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CPGs Taking Clues from Mom Life

Posted on Aug 22, 2010 in Featured, Food |

CPGs Taking Clues from Mom Life

It’s no surprise or any kind of epiphany that consumer package goods companies follow the lead of what its primary customers need and want. It’s a duh, I know. Every CPG I’ve ever worked with has female purchasers at the top of their target lists — complete with massive efforts  like that of  the WalMart Moms and the 1:1 online targeting from P&G and J&J. It seems than any company with an ampersand knows how important it is to target moms online. Marketing to moms is compelling, but its the history of moms directing the goods that fascinates me.

Last weekend I made brunch for a friend’s 40th birthday. I found a Sunset Magazine from the month he was born: August 1970. I was ready for quiche recipes, maybe some heavy sauces, I could slow roast or even make fondue. I was wrong. What I found was a clue to the way women’s changing lives 40 years ago shaped the future of the consumer packaged goods industry.

In the early 1970s, the Women’s Movement had moved from the Mad Men phase into a wide, strong, changing world, led by some of my icons that I was lucky enough to meet, including Betty Friedan and Shirley Chisholm. As middle-class women aggressively hit the workforce, consumer packaged goods  had to scramble to modify their products in order to shift focus from June Cleaver to June Sells Cleavers for Equal Pay.

“I can bring home the bacon, fry it up in the pan, and never let you forget you’re a man, because I’m a woman, W.O.M.A.N., ” sang Peggy Lee (and Miss Piggy). And indeed they could. But quick frying bacon would have been helpful. Oh, and a microwave. Women needed food that was economical with a quick prep time. These working women still had their homemaker duties in full-swing. The food industry needed to respond to the change. Food companies catapulted themselves into the new focus of low prep meals including the launch of  Hamburger Helper, Kraft  Macaroni &  Cheese, Betty Crocker ready-to-eat pudding and the “new” fad of  instant iced tea mix. Instantly, meals were on the table — and along with it,  the children of America began eating processed foods with staggering growth.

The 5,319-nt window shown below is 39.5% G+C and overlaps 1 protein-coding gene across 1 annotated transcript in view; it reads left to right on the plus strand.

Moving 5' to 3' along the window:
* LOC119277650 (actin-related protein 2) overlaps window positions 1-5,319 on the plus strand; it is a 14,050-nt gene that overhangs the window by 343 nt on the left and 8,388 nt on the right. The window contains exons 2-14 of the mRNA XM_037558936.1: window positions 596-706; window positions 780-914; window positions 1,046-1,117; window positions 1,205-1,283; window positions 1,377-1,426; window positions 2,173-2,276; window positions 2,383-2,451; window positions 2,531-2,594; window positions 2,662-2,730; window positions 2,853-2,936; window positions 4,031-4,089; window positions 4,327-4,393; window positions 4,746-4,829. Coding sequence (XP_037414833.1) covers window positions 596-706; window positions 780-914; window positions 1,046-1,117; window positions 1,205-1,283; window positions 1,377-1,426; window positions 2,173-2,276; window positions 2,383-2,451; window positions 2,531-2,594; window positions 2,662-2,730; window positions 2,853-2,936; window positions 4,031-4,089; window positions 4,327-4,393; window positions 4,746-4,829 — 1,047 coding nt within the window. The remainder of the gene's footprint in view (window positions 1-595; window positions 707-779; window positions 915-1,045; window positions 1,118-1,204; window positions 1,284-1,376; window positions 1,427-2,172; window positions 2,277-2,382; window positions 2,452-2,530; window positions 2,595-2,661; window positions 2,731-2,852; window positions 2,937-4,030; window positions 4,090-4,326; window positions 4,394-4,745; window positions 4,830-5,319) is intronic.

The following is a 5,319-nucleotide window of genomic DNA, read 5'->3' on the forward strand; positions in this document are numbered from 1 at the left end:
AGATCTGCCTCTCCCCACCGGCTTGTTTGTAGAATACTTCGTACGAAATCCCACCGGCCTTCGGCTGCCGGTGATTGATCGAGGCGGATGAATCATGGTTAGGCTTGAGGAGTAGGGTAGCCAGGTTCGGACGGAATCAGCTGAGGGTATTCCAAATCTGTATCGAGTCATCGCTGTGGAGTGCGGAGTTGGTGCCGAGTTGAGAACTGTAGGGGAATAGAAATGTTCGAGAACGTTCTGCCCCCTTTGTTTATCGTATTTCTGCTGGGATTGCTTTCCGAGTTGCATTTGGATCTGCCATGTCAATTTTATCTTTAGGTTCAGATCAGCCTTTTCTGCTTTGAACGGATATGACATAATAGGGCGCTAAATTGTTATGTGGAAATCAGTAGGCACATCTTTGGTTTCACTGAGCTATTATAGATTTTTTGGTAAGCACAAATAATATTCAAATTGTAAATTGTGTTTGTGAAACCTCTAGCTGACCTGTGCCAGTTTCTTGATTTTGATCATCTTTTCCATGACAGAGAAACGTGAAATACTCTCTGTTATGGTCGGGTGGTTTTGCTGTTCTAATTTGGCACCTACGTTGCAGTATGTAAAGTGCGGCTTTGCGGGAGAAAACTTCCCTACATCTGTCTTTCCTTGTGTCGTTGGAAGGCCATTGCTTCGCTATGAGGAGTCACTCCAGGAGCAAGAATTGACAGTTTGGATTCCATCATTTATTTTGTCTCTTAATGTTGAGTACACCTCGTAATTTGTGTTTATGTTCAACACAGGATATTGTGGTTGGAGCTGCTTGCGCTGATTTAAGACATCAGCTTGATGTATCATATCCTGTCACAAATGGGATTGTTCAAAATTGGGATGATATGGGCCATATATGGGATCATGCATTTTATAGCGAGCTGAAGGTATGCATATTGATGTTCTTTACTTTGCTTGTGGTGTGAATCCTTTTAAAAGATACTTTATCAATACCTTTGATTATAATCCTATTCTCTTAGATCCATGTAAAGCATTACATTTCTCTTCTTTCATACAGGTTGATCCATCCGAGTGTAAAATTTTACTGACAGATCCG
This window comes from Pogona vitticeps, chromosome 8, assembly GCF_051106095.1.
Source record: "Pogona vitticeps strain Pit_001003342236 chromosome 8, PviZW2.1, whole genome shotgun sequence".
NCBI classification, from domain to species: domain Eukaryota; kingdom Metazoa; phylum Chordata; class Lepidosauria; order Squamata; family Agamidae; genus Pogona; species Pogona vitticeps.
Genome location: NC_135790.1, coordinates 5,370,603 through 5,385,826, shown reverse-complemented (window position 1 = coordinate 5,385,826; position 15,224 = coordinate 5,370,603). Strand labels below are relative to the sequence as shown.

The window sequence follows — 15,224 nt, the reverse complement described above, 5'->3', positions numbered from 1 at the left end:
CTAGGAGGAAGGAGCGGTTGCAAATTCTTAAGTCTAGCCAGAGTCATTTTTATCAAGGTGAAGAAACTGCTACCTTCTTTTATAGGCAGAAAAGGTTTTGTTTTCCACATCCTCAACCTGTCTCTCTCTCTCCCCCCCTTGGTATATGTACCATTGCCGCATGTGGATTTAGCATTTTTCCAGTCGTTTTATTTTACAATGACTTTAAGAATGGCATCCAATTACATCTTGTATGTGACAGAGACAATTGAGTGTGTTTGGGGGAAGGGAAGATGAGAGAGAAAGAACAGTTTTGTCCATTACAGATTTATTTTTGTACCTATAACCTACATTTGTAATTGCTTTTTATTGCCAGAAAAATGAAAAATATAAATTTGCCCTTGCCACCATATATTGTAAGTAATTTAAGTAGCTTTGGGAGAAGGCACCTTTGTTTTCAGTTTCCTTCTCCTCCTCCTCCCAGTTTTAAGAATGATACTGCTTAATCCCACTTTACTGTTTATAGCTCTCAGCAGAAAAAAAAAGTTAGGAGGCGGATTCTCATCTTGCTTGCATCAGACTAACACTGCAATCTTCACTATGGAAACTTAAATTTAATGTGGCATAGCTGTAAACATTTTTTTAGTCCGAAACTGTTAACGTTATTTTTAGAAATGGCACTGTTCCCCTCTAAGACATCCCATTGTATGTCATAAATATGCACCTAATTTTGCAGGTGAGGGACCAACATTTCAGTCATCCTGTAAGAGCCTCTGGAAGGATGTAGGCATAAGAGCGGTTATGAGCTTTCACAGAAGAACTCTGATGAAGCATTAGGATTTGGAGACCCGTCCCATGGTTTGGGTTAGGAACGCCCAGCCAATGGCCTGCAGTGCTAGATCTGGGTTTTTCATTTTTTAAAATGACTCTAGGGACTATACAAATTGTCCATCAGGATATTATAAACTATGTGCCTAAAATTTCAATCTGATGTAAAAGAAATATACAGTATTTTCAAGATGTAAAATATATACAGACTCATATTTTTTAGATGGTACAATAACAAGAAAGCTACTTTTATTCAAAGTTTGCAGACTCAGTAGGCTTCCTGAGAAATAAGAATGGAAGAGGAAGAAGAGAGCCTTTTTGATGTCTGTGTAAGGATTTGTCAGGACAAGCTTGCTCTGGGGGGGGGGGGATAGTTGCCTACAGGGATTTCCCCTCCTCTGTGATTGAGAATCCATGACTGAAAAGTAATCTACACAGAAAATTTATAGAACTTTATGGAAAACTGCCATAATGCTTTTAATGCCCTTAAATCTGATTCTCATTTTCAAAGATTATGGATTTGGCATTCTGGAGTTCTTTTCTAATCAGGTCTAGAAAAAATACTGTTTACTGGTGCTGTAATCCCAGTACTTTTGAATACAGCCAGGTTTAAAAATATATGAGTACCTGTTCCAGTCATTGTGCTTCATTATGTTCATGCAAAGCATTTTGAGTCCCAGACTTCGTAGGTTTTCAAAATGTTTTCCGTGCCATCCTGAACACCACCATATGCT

Four decades later, the Hamburger HelpHER revolution has resulted in the widely known epidemic of both childhood and adult obesity. Was it the price that parents paid for the women’s movement? Maybe.

The same revolution is happening now at a great and growing pace. Companies are sporting nutrition for children that are actually — stop, gasp — nutritious. Children are being taught at an early age about the importance and ramifications of their diets; and, surprisingly, being given the power to make many of these choices on their own. Ask my kids if they want mac ‘n’cheese and they’ll always say yes, but it’s Annie Mac n’ Cheese, nothing powdered, and, they’ll tell you they are eating carbohydrates, fat and dairy. Give them a chance and they’ll tell you their favorite “superfoods” (blueberries for her, broccoli for him).

I saw savvy, educated kids in action at a Cliff/Luna Bar event in San Francisco a couple of weeks ago. The kids spent time planting home gardens, showing off yoga poses and sharing food knowledge. They listened intently, but they listened with the intensity of agreement, not that of learning something new. I chatted with the Cliff lead nutritionist who came with LapTop lunch boxes for kids to decorate and talked about their commitment to healthy quick food. The consumer packaged goods companies are at it again: reaching us where we need them to. We all aspire to live the  Cliff/Luna lifestyle of sports, food, fun and giving.

My life as a working mom means butt-busting, speed-of-light work around the clock. It means I, like June Cleaver, have a responsibility to put food on my family table. But I want more than that:  I want it to feed us, not just put food in our stomachs. The influence of women on the food industry in the 70s leaves a legacy of  quick rising yeast, instant hot chocolate, Bisquick and J-ello. What is the legacy that we, as mothers in 2010,will leave on the food industry?

I was not paid for any marketing or promotion of materials or goods for any company listed above. I did, however, have a great day with the women from Cliff/Luna and ate a casesar wrap and one (okay, two) oatmeal rasin moonpies.